Defining the problem may be more challenging than it seems as it requires taking full responsibility for what you want to change. Letting go of any judgement or blame that may cloud the issue is important. Start with the word “I” and keep the language simple; own your problem with compassion.
Step two involves observing all activity that surrounds the problem until you are fully aware of how it operates. Cultivate your powers of observation, noticing the thoughts that accompany your behavior and the details of how it manifests. An attitude of “isn’t this interesting?” is helpful in remaining patient and non-judgmental in this process and keeping notes in a journal can prove useful. Inhibit any sense of urgency; take time with this step.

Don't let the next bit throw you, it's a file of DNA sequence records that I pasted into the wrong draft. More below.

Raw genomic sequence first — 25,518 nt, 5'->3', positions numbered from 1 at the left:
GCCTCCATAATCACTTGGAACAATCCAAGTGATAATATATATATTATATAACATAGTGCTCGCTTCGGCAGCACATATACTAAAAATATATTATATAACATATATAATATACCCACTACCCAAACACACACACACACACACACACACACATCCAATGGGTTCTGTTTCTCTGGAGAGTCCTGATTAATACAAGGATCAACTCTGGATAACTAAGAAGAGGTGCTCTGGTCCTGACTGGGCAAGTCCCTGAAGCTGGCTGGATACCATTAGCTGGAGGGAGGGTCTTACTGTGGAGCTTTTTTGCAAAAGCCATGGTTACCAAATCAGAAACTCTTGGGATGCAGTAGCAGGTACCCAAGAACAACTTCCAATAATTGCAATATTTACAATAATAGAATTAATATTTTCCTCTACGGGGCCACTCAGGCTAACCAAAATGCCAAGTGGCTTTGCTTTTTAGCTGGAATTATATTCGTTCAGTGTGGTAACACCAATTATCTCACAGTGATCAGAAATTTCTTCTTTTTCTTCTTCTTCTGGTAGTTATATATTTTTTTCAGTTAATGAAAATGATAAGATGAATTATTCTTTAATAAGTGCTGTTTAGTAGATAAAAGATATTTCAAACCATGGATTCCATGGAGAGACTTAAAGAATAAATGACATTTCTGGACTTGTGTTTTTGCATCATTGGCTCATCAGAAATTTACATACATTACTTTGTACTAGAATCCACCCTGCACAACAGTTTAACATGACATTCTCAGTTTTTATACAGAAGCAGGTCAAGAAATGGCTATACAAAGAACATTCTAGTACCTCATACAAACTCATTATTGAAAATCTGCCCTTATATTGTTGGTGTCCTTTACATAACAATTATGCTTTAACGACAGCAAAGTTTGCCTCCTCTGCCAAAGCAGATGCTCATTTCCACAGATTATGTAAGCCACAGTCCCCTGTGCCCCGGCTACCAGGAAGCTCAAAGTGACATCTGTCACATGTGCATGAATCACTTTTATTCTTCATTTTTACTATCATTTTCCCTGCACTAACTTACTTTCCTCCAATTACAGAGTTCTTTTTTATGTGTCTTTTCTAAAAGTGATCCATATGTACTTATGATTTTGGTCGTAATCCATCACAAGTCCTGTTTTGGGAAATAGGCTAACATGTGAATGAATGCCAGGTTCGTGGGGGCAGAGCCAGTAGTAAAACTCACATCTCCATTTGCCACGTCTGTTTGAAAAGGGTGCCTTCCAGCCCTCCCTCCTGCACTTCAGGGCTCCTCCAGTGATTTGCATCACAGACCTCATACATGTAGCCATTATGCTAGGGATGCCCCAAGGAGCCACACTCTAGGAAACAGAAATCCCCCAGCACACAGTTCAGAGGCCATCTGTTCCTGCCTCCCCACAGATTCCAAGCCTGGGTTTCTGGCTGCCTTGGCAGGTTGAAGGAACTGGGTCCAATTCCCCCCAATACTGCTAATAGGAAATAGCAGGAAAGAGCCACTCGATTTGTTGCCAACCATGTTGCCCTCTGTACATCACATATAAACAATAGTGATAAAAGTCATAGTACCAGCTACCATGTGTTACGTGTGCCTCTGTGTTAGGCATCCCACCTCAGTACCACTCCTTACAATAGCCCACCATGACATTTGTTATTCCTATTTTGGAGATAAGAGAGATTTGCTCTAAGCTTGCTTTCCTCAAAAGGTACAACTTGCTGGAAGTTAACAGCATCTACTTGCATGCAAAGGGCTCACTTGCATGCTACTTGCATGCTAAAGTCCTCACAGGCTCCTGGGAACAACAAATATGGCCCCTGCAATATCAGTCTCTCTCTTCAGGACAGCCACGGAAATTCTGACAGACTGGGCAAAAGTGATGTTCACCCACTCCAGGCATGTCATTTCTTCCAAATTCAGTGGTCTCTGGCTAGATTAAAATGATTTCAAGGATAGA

And finally, the third step is to do something different when you can. Small steps are often more effective than big ones in creating permanent change. Continue to observe the bigger picture as you implement incremental changes. Celebrate successes large and small, and if something doesn’t work, let it go and try something else.
Keep in mind that simple is not a synonym of easy. Having a support system to offer direction and encouragement can make this process less formidable and more fun, especially if you keep your sense of humor up and running.